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Vast Carpets Of Lawn Cherries!

Shibazakura5Outside of Japan, nobody has heard of shibazakura, but they should! Check out the rolling hills covered with pink flowers that bloom in the middle of May! (They’re actually a variety of phlox, so I’m guessing the “sakura” part of the name is a feeble-ish attempt to ride the coattails of Japan’s more famous flower season, but they DO deliver that pink cloud thing, even if you have to look down to see it.)

And the best part for Tokyo dwellers is that this year I discovered a place to see them that is a LOT closer than the more famous places (which involve daunting & expensive train schleps). Hitsujiyama in Chichibu is only a ¥1600 train ride from Ikebukuro Station!

The hills are carved up into slices of pink and white and blue.
The hills are carved up into slices of pink and white and blue.
How do they manage to make it bloom so perfectly, with no holes in the patterns?
How do they manage to make it bloom so perfectly, with no holes in the patterns?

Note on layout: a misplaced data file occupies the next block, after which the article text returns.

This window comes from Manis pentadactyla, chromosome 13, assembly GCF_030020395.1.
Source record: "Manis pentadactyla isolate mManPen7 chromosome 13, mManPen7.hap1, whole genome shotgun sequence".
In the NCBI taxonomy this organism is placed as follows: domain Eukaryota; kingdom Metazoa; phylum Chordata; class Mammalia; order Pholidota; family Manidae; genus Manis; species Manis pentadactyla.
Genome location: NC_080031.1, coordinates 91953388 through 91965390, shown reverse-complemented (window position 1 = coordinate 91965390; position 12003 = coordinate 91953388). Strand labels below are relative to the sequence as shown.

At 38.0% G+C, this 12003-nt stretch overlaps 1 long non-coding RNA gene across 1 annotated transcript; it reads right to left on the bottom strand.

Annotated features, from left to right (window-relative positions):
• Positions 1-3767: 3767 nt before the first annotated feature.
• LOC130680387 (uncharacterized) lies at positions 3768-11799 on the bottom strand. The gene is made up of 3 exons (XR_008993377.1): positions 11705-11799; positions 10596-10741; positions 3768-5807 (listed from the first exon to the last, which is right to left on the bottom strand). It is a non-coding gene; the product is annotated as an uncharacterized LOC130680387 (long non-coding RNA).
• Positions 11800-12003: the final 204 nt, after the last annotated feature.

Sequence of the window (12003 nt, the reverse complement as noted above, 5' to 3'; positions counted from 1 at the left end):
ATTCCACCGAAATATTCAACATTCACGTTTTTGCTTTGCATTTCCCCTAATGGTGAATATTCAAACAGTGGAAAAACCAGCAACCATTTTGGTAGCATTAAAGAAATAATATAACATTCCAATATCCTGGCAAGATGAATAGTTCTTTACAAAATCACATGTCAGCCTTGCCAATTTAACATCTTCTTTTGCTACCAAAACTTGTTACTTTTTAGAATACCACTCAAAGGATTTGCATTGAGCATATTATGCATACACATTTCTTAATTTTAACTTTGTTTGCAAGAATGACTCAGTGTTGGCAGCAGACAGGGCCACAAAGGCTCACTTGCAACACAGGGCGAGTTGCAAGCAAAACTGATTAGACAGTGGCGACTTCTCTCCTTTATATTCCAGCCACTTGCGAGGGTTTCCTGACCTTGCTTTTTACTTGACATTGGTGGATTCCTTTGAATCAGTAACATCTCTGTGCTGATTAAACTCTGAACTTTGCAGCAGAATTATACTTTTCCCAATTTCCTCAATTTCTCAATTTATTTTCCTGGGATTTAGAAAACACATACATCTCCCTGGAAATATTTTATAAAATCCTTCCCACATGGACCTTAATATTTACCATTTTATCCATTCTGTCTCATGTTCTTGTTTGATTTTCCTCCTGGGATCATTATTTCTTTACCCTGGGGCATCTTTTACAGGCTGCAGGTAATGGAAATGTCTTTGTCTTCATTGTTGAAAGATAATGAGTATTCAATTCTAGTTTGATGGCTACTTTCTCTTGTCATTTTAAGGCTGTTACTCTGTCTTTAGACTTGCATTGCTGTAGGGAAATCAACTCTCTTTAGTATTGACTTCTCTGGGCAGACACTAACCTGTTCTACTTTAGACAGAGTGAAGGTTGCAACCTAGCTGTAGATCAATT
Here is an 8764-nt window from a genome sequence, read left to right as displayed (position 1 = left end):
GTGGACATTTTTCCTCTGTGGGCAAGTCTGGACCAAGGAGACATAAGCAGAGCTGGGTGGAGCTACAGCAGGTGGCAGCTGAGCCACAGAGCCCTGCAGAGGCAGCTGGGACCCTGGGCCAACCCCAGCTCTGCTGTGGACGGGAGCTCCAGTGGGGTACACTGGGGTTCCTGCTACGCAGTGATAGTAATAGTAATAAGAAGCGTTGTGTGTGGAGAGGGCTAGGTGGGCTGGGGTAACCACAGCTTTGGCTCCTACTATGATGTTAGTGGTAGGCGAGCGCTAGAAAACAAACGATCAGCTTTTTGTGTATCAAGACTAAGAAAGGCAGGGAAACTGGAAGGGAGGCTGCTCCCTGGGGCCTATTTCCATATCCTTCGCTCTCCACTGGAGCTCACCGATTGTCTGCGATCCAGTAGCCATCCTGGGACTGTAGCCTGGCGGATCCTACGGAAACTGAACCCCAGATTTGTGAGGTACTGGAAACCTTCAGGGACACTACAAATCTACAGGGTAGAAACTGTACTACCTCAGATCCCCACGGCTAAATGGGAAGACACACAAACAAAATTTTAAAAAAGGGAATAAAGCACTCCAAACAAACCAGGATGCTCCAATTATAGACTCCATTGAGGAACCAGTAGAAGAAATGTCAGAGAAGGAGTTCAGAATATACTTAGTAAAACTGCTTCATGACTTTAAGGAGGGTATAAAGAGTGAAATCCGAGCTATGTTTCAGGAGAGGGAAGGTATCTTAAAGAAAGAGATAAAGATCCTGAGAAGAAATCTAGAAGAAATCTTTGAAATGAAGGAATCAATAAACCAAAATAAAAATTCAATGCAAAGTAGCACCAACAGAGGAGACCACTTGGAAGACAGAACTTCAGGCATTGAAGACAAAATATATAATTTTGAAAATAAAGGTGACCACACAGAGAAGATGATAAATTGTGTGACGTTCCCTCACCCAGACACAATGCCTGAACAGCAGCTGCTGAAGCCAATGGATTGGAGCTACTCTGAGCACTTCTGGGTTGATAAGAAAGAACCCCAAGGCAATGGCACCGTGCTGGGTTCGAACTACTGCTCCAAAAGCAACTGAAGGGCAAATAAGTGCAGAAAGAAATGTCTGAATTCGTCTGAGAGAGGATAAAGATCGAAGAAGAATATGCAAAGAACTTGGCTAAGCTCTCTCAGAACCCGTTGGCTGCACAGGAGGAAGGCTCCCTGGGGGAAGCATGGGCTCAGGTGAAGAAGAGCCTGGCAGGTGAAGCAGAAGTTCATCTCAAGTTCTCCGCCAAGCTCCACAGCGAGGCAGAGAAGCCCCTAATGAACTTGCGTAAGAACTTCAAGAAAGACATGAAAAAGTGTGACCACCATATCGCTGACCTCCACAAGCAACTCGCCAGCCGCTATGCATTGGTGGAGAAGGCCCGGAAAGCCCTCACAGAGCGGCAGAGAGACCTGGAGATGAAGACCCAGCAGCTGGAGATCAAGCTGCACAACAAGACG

Of course there's a heart-shaped pinkness, for the mandatory couples selfies.
Of course there’s a heart-shaped pinkness, for the mandatory couples selfies.
And here's an overview of the park, so you can get an idea of how big it is. I was there during the very tail end of the season, and it was still amazing. You can imagine how great it was when ALL those fields were in bloom!
And here’s an overview of the park, so you can get an idea of how big it is. I was there during the very tail end of the season, and it was still amazing. You can imagine how great it was when ALL those fields were in bloom!

Shibazakura bloom during the entire month of May. If you want to feast your eyes on their vast pinkness, a map is on my website, The Tokyo Guide I Wish I’d Had. I took the train (98 minutes from Ikebukuro to Chichibu Station) then walked to the park from there (it takes about 15 minutes). Admission to the shibazakura fields during the blooming season is ¥300.

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Jonelle Patrick writes novels set in Japan, produces the monthly newsletter Japanagram, and blogs at Only In Japan and The Tokyo Guide I Wish I’d Had

 

 

Jonelle Patrick View All

Writing mystery books set in Tokyo is mostly what I do, but I also blog about the odd stuff I see every day in Japan. I'm a graduate of Stanford University and the Sendagaya Japanese Institute in Tokyo, and a member of the International Thriller Writers, the Mystery Writers of America, and Sisters In Crime. When I'm not in Tokyo, I live in San Francisco. I also host a travel site called The Tokyo Guide I Wish I'd Had, so if you're headed to Japan and want to check out the places I take my friends when they're in town, take a look!

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